Common Ash

Fraxinus excelsior

Family: Oleaceae (oh-lee-AY-see-ee) (Info)
Genus: Fraxinus (FRAK-si-nus) (Info)
Species: excelsior (eks-SEL-see-or) (Info)

Category:

Trees

Water Requirements:

Average Water Needs; Water regularly; do not overwater

Sun Exposure:

Full Sun

Sun to Partial Shade

Light Shade

Partial to Full Shade

Full Shade

Foliage:

Deciduous

Foliage Color:

Unknown - Tell us

Height:

over 40 ft. (12 m)

Spacing:

20-30 ft. (6-9 m)

30-40 ft. (9-12 m)

over 40 ft. (12 m)

Hardiness:

USDA Zone 3a: to -39.9 C (-40 F)

USDA Zone 3b: to -37.2 C (-35 F)

USDA Zone 4a: to -34.4 C (-30 F)

USDA Zone 4b: to -31.6 C (-25 F)

USDA Zone 5a: to -28.8 C (-20 F)

USDA Zone 5b: to -26.1 C (-15 F)

USDA Zone 6a: to -23.3 C (-10 F)

USDA Zone 6b: to -20.5 C (-5 F)

USDA Zone 7a: to -17.7 C (0 F)

USDA Zone 7b: to -14.9 C (5 F)

USDA Zone 8a: to -12.2 C (10 F)

USDA Zone 8b: to -9.4 C (15 F)

USDA Zone 9a: to -6.6 C (20 F)

USDA Zone 9b: to -3.8 C (25 F)

Where to Grow:

Unknown - Tell us

Danger:

Unknown - Tell us

Bloom Color:

Green

Pale Green

Medium Purple

Maroon/Burgundy

Bloom Characteristics:

This plant is attractive to bees, butterflies and/or birds

Bloom Size:

Unknown - Tell us

Bloom Time:

Late Winter/Early Spring

Mid Spring

Other details:

May be a noxious weed or invasive

Soil pH requirements:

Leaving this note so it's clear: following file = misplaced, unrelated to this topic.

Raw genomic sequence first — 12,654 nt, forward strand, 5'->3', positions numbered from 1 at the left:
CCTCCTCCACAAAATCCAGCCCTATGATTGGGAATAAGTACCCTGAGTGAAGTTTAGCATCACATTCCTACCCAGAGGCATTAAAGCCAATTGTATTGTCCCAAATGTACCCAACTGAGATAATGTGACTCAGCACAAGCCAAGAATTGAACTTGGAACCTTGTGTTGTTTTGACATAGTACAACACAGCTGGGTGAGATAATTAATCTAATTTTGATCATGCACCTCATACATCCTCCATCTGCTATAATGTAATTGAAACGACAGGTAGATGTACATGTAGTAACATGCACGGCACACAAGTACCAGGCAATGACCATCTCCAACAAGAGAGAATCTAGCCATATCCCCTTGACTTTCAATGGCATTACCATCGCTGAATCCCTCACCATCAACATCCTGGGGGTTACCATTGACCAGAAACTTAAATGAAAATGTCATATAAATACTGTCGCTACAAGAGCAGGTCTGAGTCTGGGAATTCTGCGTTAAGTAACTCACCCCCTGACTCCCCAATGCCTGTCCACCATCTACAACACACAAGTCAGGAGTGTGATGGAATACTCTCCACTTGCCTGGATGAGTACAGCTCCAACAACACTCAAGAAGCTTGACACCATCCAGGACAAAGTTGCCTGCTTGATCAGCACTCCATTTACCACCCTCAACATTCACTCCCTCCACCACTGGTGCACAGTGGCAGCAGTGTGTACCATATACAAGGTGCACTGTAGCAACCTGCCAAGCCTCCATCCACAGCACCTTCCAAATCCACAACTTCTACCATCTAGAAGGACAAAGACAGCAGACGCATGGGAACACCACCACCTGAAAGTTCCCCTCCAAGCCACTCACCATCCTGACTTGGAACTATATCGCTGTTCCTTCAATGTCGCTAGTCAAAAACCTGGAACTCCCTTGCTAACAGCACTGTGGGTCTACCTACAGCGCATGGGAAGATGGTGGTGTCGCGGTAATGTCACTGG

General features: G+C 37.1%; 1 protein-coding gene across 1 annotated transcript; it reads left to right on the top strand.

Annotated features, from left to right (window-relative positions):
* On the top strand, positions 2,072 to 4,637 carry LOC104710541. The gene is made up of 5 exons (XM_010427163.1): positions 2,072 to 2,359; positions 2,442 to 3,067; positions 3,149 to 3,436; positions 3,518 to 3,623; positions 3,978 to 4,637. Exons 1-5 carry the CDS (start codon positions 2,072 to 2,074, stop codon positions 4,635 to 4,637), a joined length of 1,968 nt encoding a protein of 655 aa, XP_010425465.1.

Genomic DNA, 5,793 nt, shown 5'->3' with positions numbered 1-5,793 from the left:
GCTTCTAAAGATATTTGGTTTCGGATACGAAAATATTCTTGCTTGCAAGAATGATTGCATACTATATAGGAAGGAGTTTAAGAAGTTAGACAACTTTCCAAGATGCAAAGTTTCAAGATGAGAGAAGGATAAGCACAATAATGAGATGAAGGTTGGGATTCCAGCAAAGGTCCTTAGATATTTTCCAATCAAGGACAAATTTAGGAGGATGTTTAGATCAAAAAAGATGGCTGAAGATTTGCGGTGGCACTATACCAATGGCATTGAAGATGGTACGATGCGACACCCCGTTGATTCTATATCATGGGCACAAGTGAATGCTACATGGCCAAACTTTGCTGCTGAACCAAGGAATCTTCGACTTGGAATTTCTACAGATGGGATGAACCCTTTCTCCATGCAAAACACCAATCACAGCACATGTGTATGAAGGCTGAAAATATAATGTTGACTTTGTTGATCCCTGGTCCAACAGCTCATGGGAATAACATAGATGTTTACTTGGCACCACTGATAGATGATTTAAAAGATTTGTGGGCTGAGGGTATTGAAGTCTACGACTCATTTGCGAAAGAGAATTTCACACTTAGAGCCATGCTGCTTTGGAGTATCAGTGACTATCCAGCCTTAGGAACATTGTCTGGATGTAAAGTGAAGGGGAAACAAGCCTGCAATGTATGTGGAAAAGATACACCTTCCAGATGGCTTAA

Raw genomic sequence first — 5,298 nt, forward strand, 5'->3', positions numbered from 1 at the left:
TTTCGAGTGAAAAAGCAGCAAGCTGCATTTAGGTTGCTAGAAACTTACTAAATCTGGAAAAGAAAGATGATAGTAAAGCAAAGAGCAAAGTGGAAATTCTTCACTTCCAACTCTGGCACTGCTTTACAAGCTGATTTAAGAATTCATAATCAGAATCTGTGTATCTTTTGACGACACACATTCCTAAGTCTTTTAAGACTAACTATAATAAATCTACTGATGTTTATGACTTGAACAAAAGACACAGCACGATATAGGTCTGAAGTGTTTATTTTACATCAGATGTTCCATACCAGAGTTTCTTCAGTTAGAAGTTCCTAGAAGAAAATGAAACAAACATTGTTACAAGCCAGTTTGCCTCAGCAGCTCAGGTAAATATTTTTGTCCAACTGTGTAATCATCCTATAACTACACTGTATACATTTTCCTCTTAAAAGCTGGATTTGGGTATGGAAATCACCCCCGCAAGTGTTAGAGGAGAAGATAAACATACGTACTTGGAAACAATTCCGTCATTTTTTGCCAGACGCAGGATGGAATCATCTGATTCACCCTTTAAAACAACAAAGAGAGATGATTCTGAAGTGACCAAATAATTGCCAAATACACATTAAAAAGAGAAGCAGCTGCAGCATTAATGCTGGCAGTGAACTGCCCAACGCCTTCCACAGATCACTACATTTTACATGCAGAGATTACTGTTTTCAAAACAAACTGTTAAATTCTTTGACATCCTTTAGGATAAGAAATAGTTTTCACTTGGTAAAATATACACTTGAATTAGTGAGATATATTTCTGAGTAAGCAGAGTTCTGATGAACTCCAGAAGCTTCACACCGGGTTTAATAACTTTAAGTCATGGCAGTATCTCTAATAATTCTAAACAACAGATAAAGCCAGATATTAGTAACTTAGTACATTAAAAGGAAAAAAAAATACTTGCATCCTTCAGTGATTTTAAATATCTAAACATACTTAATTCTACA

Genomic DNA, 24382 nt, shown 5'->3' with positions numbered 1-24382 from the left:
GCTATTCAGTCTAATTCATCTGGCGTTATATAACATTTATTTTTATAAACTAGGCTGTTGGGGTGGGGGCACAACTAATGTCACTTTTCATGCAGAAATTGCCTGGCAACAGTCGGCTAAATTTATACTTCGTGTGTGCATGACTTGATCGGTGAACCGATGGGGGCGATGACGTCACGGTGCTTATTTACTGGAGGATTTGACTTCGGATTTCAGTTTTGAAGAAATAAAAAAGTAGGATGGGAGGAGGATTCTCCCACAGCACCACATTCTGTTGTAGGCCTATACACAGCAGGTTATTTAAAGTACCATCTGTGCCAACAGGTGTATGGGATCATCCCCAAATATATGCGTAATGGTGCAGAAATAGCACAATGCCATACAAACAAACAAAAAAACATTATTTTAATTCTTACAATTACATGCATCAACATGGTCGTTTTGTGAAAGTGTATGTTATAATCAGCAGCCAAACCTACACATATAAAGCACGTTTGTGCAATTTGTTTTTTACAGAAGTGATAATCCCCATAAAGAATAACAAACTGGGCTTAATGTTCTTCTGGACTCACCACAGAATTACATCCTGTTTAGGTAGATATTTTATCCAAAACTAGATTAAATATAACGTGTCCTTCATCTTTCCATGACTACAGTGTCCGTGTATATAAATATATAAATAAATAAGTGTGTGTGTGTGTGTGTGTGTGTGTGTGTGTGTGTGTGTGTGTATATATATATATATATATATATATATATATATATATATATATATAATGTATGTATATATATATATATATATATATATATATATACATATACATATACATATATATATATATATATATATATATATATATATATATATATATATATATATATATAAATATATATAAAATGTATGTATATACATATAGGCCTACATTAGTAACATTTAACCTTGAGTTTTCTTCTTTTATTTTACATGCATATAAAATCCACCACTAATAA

6.1 to 6.5 (mildly acidic)

6.6 to 7.5 (neutral)

7.6 to 7.8 (mildly alkaline)

Patent Information:

Non-patented

Propagation Methods:

From semi-hardwood cuttings

From hardwood cuttings

From hardwood heel cuttings

From seed; direct sow outdoors in fall

From seed; germinate in a damp paper towel

From seed; germinate in vitro in gelatin, agar or other medium

Self-sows freely; deadhead if you do not want volunteer seedlings next season

Seed Collecting:

Allow seedheads to dry on plants; remove and collect seeds

Regional

This plant is said to grow outdoors in the following regions:

Aurora, Illinois

Orem, Utah

Gardeners' Notes:

2
positives
1
neutral
0
negatives
RatingContent
Neutral

On Jul 9, 2015, Rickwebb from Downingtown, PA wrote:

I don't see this European species hardly at all in the Eastern or Midwestern USA. I do remember one good rounded specimen in northeast Illinois in a affluent neighborhood in the 1980's when I first was taking lots of plant photos for a class. European trees tend to not have as good a fall color as American or Asian trees. The native species in America are better in America.

Positive

On Mar 9, 2009, DMersh from Perth,
United Kingdom (Zone 7b) wrote:

Common Ash grows profusely in England, the seeds germinate much more readily than any of the other large trees in the UK. Very old trees can approach Oaks in size but is normally smaller than Oak or Chestnut trees, with a narrrow trunk, it grows a large canopy of fairly slender branches.

Positive

On Oct 6, 2004, philomel from Castelnau RB Pyrenes,
France (Zone 8a) wrote:

A native of Europe and Asia Minor, this tree likes soils on the alkaline side. The bark is pale grey and it has black leaf buds in winter. It often develops holes and fissures as it ages, making it a haven for wild life of varying types.
The leaves turn butter yellow briefly in the autumn. The fruits have a wing attached to aid dipersal and are known as 'keys' in England.

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